This past summer I had the unique opportunity to intern at a penguin rehabilitation center in South Africa through Princeton’s international internship program. As crazy as it sounds, I got to medicate, feed, and clean up after African penguins for two months. My days started when I walked into work welcomed by the wonderful aroma of penguins. After getting my assignment for the day, the first job I had was to give the penguins their medications and darrows, which is a mixture of water and electrolytes used to help them regain their strength.
Then, I let the birds swim while I cleaned their mats. Before working with the penguins, I had always envied firemen since they got to use power hoses, but I can say now that I think I’ve had my fill of spraying penguin poop off mats for quite some time. After finishing cleaning, my next task was to prepare fish. This process involved sticking my hand into an ice-cold bucket of frozen water, trying to collect about 50 fish before my hand became too numb.
But despite the pain of gathering the fish, feeding was probably the most exciting part of my day. When I went into the pen with my bucket of fish, the little chicks would crowd by my feet, begging me for food, always bringing a smile to my face. I mean, how adorable is it when you have penguins at your feet begging you for food, while you have one in your arms already anxiously awaiting its fish. After feeding, the rest of my obligations typically consisted of cleaning buckets, syringes, and towels since we went through hundreds of each every day. That part was sometimes dull, but the times I got to play with the penguins definitely made up for it.
The staff also gave me the special opportunity to shadow the veterinarian a few times, assisting in both surgeries and necropsies. Listening to the heartbeat of a penguin (did you know they have incredibly fast heart rates?) was probably one of the greatest moments of the summer. Additionally, I got to assist with fieldwork in a wild penguin colony, where we put microchips into the penguins so that researches can track their migration and feeding patterns. Watching the sunrise from a penguin colony followed by holding baby penguins all afternoon made for the recipe for the perfect day.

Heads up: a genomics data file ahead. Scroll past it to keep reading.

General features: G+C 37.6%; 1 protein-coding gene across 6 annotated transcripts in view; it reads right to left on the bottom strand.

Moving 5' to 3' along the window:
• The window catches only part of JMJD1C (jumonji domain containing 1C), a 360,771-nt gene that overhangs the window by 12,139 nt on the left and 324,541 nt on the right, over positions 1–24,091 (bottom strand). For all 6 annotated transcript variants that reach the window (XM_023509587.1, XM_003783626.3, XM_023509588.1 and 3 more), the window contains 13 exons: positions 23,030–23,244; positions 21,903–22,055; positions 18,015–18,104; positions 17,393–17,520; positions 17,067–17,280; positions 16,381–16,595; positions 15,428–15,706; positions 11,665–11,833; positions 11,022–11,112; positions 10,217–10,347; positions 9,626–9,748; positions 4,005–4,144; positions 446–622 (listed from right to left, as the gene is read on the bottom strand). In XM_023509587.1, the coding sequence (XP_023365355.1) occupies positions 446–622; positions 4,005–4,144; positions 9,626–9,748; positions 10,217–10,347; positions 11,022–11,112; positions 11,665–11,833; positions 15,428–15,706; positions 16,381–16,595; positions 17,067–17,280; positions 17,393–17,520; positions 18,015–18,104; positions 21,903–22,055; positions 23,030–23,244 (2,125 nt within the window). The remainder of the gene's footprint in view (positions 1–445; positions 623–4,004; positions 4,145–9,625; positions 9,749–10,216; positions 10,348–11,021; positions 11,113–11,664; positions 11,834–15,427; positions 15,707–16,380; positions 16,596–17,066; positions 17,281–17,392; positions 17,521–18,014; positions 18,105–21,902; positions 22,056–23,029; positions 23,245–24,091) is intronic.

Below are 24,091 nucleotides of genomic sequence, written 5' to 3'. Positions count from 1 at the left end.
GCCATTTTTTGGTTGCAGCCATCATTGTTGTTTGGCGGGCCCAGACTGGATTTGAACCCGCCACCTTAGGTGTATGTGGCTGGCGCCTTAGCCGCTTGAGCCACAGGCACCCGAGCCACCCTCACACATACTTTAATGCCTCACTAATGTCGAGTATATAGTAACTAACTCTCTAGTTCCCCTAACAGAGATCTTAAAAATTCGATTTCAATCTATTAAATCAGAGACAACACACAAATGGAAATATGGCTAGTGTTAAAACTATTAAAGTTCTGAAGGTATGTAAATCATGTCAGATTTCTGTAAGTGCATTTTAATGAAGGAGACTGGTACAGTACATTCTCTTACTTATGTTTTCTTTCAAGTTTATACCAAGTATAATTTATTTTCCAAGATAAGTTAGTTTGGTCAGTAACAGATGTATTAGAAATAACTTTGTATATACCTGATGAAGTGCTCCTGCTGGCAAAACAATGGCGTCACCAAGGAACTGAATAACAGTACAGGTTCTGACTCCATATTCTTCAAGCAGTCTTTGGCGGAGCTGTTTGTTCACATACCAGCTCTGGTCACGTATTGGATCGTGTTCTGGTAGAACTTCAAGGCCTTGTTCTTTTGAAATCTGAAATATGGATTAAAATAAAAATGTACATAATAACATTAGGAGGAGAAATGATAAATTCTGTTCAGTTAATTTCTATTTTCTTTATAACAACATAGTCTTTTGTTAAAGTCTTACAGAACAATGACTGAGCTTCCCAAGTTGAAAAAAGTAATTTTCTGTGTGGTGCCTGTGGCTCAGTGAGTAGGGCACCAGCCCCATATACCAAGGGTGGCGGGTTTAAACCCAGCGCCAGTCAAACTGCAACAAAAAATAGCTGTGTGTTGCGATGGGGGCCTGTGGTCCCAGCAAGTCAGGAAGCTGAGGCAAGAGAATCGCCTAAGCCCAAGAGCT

Now that I’m back on campus, my experience with the penguins lives with me every day (and not just because I have the scars on my hands to prove it). My friends call me the penguin girl and with all the posters and photos up in my room I kind of see why. My experience last summer has confirmed my decision to concentrate in EEB and has convinced me that I might want to attend veterinary school after I graduate. As a freshman, I learned very quickly about Princeton’s resources and how eager the university is to send students out into the world to do incredible things. I am already looking forward to this summer’s exotic adventure, wherever that may be.